Docket No. 19927.

13 T.C. 909 (1949)


United States Tax Court.

Promulgated December 12, 1949.

Attorney(s) appearing for the Case

Edward R. May, Esq., for the petitioner.

William C. W. Haynes, Esq., for the respondent.

This proceeding involves the determination of income and victory tax liability for the taxable year ended December 31, 1943, disclosing a deficiency of $785.85.

The issue is whether petitioner was a bona fide resident of a foreign country for the full year 1943 so as to entitle him to exclude from his gross income his earnings in that country as provided in section 116 (a) (1) of the Internal Revenue Code. Three other issues are raised should we find that the petitioner was not a bona fide resident of Nassau: First, whether the respondent can collect as a deficiency a sum equal to a refund of a part of the tax paid, which refund was made subject to audit by the Bureau of Internal Revenue; second, whether certain expenses for the maintenance of petitioner's family, who remained in the United States, may be deducted; and, third, whether entertainment expenses in Nassau for which petitioner was not reimbursed are deductible as business expenses.


Petitioner Carl Thorsell resides in Wethersfield, Connecticut, and he filed his 1943 Federal income tax return with the collector of internal revenue for the district of Connecticut, at Hartford.

Carl Thorsell is now and has been since January 1927 employed by the Travelers Insurance Co. of Hartford, Connecticut, hereinafter called the company.

Except for the period June 4, 1942, to December 31, 1943, petitioner has been living in Wethersfield, Connecticut, since November 1926.

In April or May 1942, petitioner was appointed by the company to act as its agent under a contract of insurance with the Pleasantville Constructors, Inc., in Nassau, Bahama Islands, British West Indies.

The insurance policy issued by the company to the Pleasantville Constructors, Inc., covered workmen's compensation claims, public liability claims, and public damage claims which might arise in the construction of two airfields for the British Royal Air Forces, a war project. Although the duration of the project of the Pleasantville Constructors, Inc., was estimated at three to six months, the company issued a policy for two years, as was its custom, on the expectation that the contract would be extended from time to time. This was automatic, regardless of the length of time the work was to cover.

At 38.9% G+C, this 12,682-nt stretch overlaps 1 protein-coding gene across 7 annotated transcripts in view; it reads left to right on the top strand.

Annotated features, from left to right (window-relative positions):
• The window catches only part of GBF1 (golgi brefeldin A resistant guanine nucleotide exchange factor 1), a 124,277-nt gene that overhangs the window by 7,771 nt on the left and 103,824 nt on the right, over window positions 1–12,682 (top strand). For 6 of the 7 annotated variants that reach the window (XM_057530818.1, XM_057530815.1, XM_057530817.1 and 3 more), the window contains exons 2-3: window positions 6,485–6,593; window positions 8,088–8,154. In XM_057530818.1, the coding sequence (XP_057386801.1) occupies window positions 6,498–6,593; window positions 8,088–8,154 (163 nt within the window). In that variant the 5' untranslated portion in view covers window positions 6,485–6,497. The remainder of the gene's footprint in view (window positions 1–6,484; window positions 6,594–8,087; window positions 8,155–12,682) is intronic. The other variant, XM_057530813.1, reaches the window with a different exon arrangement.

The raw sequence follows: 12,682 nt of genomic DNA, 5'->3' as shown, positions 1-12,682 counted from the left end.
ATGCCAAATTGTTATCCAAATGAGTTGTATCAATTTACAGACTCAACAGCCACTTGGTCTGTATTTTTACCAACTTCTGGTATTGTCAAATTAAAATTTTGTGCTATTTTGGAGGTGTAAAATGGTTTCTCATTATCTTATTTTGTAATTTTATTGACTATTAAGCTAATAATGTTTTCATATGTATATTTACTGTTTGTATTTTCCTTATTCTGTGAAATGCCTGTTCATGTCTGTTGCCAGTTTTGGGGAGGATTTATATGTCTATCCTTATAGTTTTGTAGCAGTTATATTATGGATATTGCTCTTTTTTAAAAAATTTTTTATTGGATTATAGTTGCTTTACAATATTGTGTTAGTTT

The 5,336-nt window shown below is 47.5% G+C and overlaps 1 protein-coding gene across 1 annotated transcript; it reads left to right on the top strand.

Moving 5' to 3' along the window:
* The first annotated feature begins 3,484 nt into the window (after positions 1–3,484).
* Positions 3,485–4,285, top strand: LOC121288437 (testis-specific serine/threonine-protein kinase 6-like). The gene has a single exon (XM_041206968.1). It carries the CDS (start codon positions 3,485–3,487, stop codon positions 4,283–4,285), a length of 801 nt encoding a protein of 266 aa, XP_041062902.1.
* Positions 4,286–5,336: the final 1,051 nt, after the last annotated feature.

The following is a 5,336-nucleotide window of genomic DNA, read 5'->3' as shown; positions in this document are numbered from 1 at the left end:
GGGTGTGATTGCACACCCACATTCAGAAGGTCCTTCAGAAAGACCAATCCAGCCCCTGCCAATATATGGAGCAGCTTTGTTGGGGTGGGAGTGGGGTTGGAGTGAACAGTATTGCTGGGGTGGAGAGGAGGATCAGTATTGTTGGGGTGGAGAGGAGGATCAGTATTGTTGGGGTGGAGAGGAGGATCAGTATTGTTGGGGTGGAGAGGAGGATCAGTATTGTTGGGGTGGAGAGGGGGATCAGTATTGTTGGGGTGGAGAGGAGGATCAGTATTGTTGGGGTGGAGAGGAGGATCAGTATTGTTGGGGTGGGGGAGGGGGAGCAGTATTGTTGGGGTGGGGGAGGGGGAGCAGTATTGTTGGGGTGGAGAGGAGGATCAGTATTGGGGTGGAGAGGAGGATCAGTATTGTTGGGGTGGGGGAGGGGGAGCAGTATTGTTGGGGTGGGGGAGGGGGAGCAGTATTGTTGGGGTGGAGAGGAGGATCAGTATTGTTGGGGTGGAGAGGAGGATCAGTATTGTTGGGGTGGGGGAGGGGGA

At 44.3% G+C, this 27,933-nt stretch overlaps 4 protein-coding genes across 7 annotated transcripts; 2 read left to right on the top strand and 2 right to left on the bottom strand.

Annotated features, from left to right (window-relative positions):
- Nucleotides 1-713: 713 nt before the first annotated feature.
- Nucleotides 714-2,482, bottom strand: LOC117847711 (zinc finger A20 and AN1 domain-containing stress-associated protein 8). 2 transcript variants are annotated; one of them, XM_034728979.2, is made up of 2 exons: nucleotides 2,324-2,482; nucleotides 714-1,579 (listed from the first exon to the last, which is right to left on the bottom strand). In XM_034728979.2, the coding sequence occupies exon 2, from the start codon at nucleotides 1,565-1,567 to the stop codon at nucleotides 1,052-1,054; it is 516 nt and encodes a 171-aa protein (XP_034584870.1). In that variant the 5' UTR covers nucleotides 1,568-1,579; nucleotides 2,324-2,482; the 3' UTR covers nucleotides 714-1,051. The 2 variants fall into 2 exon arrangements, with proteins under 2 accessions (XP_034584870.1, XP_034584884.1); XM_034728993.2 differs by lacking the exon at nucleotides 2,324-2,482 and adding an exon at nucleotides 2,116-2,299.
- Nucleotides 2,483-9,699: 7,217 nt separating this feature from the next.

The petitioner accepted the appointment and reached Nassau, Bahama Islands, on June 4, 1942, and remained there continuously until January 1, 1944. While at Nassau he was engaged in the investigation of accidents and the settlement of claims under the various forms of insurance coverage in force under the policy. He acted as an advisor to a committee appointed by the Governor of the Bahamas to draw up a plan of compensation benefits for native labor. Petitioner was not under military discipline, and was at liberty to go about as he pleased. He had all his clothes in Nassau. He lived in hotels while there and his expenses for rooms, meals, and transportation were paid by the insurance company.

Petitioner was a married man and had a family at the time of his departure. He lived at 23 Somerset Street in Wethersfield, Connecticut, with his wife and his two sons. At the time of his departure and during part of his absence, both of his sons were attending public schools in Wethersfield, Connecticut. After he left and during 1943, one of his sons was put in a private school in Wethersfield. Petitioner was a member of the Wethersfield Congregational Church and made a pledge to his church each year and in the year 1943, although he was away during that year. He was a registered voter in Connecticut in 1943 and voted by absentee ballot while he was in Nassau. He and his wife had a joint bank account in the Connecticut River Trust Co. in Connecticut where, with the exception of the amount he drew for pocket money and personal expenses, his salary was deposited for him by his employer while he was in Nassau. He did not intend to take his family with him to Nassau when he was given the assignment by the Travelers Insurance Co. as claims agent and at no time desired to bring his family to Nassau.